He says at an early age he knew he wanted to be in show business, thus began his comedic career as a teenager growing up in Brooklyn. His sister took the 15-year-old Gottfried to a Manhattan club on an open-mic night … and he’s never stopped. “I may have bombed and not known it – I’m too stupid to know,” Gottfried says. “I think I must have done okay because I wasn’t traumatized the first time.”

A rising star of the nightclubs of the 1970s, Gottfried landed a spot on the SNL cast in 1980 and since has logged 60 movie credits, hundreds of television credits, numerous commercial gigs and has been a fixture of video game voice-overs. In 2014, he added to his repertoire “Gilbert Gottfried’s Amazing Colossal Podcast” that can be heard on Sirius XM Channel 94 or at

Gottfried is even selling personal messages online at There, one can solicit Gottfried to send a personal happy birthday shout, wedding greeting, or a chops-busting message to a friend.

Such work is in stark contrast to some of the earlier moments in his career. He keeps as a reminder of the oft-humbling world that is show business, a frame of a royalty check he once received for one cent.

“It was for the movie ‘Mom and Dad Save the World,’ and I don’t even think they used me in the picture,” Gottfried recalled. “I put (the residual check) in a frame with a fortune from a Chinese restaurant that said, ‘Your talents will be recognized and suitably rewarded.’ Absolutely true.

“A few months later, I get a notice from them that they don’t have it in their records that that check was cashed. So they had to re-issue another penny check.”

“I could have been in Ocala two days ago – I could be there right now.”

Now in his 60’s and still at the top of his game, Gottfried says the anxieties that haunt most comedians and live performers remain. The fear of bombing on stage has never subsided.

“Whenever I’m backstage and about to go on, I always have this fantasy that the club owner will say, ‘Hey, we had a fire or a flood; the show’s canceled, here’s your check, go home.’”

It’s all part of the comic’s insecurity and need to take in the laughter, as essential as the air one breathes.

“Certain things you do, if it’s a success, then your God’s gift to mankind,” Gottfried said. “Then, if the next thing you do is not a success, you feel like ‘OK, I’ve fooled them long enough – I have no talent.’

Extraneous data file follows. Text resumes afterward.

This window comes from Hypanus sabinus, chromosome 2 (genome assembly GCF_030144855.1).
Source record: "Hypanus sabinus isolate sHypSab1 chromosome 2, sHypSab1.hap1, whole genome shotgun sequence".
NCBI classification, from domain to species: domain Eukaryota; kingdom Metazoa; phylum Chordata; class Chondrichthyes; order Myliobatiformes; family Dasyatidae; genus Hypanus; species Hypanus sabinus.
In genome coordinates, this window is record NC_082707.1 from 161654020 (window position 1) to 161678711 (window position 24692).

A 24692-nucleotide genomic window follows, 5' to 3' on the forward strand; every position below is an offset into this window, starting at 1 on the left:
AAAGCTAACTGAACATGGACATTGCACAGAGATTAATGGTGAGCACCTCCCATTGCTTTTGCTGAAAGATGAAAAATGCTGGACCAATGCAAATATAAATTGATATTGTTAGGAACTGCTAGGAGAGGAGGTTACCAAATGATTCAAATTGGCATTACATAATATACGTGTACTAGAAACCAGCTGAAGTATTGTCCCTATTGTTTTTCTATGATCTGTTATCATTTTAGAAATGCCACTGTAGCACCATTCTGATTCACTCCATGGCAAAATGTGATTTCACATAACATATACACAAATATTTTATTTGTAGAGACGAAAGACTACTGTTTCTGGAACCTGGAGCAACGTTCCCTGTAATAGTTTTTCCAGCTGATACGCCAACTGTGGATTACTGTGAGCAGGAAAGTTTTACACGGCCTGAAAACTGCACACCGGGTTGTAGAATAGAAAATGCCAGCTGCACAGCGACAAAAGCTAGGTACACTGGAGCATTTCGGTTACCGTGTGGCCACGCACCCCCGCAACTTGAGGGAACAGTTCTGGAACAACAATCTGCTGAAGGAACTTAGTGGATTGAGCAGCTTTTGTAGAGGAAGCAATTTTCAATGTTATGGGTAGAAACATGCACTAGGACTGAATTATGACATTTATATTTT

“I always feel like if one person in the audience isn’t laughing, that’s the person they seat up front. You always think everybody is laughing, then there’s this one guy with his arms crossed, staring angrily at you.”

Gottfried lists his comic heroes growing up as Jack Benny, Jerry Lewis and the Marx Brothers. But today, who makes him laugh?

“As a comic, I have a hard time laughing at other comics,” Gottfried says. “I’ll hear a joke and at best I’ll nod my head and go, ‘Oh, that was clever.’

“I remember once doing some movie or TV show and everyone met at this bar and there was some crappy cop movie on and there was a car chase. It looked like any other car chase, but the stunt men were sitting around going, ‘Oh, you see what he did there, you see that cut? You see that move?’ They knew all the tricks to how it was put together. When you’re a comic, that happens – you listen and you acknowledge it as being funny more so than laughing at it.”

Gottfried’s appearance at The Reilly purports to be his first trip to the Horse Capital, but even that seems a bit hazy to him. He says he knows “absolutely nothing” about Ocala, but that “out of all the big Ocala conversations I’ve had, I’ve never heard anything bad.”

Says Gottfried: “Sometimes I don’t know where I am when I work in a place. There have been entire states where I swear I’ve never been to, and then I show up there at the club and see that I’ve signed the wall.

“I could have been in Ocala two days ago – I could be there right now.”

And what of that trademark voice and squinty eyes? Is it a bit, or part of his real persona? Some fans may be surprised or even disappointed to know that when not performing, Gottfried’s voice sounds more like a quirky grandfather, certainly more subdued and at a lower volume. Still, he says it comes naturally and is not a product of endless rehearsal.

“People ask, ‘Is it based on relatives you’ve had?’ but I don’t spend time working on it,” Gottfried says of his distinctive delivery. “Your regular personality in real life, you don’t really have any way of knowing where it came from and that’s the way I feel with my delivery. One day I wake up and go, ‘Oh, this is my delivery.’

“I think it’s gotten to the point where it’s kind of a Jekyll and Hyde thing where both (voices) are real.”

Gottfried continues to survive, even in the murky waters of today’s PC and cancel culture. Still afloat, still offending and still hearing the laughter around him, Gilbert Gottfried won’t be caving in any time soon – his voice will be heard loud and clear, whether you like it or not.